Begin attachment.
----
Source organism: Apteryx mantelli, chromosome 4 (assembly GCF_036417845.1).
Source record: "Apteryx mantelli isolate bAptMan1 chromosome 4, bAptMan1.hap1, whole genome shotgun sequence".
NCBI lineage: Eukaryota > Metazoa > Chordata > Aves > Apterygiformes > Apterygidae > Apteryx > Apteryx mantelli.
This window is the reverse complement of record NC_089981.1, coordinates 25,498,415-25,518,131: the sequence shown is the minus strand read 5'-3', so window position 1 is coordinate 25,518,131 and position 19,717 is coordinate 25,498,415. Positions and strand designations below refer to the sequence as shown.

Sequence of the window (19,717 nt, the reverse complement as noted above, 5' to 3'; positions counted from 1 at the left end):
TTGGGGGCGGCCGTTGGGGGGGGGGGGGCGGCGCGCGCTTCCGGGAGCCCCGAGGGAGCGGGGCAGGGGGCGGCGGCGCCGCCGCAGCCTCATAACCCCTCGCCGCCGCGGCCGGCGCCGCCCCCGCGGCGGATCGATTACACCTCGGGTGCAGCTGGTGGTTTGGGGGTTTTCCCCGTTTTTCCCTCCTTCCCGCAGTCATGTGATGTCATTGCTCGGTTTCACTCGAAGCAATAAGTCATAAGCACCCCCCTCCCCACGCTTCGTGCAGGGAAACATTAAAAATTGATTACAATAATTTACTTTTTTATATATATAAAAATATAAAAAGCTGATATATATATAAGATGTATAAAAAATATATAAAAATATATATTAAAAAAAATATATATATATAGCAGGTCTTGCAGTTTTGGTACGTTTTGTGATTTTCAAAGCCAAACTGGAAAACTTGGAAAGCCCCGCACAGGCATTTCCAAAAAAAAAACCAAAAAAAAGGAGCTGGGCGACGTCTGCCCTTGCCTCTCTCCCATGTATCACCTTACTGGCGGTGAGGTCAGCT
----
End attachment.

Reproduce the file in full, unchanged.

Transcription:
Source organism: Apteryx mantelli, chromosome 4 (assembly GCF_036417845.1).
Source record: "Apteryx mantelli isolate bAptMan1 chromosome 4, bAptMan1.hap1, whole genome shotgun sequence".
NCBI lineage: Eukaryota > Metazoa > Chordata > Aves > Apterygiformes > Apterygidae > Apteryx > Apteryx mantelli.
This window is the reverse complement of record NC_089981.1, coordinates 25,498,415-25,518,131: the sequence shown is the minus strand read 5'-3', so window position 1 is coordinate 25,518,131 and position 19,717 is coordinate 25,498,415. Positions and strand designations below refer to the sequence as shown.

Sequence of the window (19,717 nt, the reverse complement as noted above, 5' to 3'; positions counted from 1 at the left end):
TTGGGGGCGGCCGTTGGGGGGGGGGGGGCGGCGCGCGCTTCCGGGAGCCCCGAGGGAGCGGGGCAGGGGGCGGCGGCGCCGCCGCAGCCTCATAACCCCTCGCCGCCGCGGCCGGCGCCGCCCCCGCGGCGGATCGATTACACCTCGGGTGCAGCTGGTGGTTTGGGGGTTTTCCCCGTTTTTCCCTCCTTCCCGCAGTCATGTGATGTCATTGCTCGGTTTCACTCGAAGCAATAAGTCATAAGCACCCCCCTCCCCACGCTTCGTGCAGGGAAACATTAAAAATTGATTACAATAATTTACTTTTTTATATATATAAAAATATAAAAAGCTGATATATATATAAGATGTATAAAAAATATATAAAAATATATATTAAAAAAAATATATATATATAGCAGGTCTTGCAGTTTTGGTACGTTTTGTGATTTTCAAAGCCAAACTGGAAAACTTGGAAAGCCCCGCACAGGCATTTCCAAAAAAAAAACCAAAAAAAAGGAGCTGGGCGACGTCTGCCCTTGCCTCTCTCCCATGTATCACCTTACTGGCGGTGAGGTCAGCT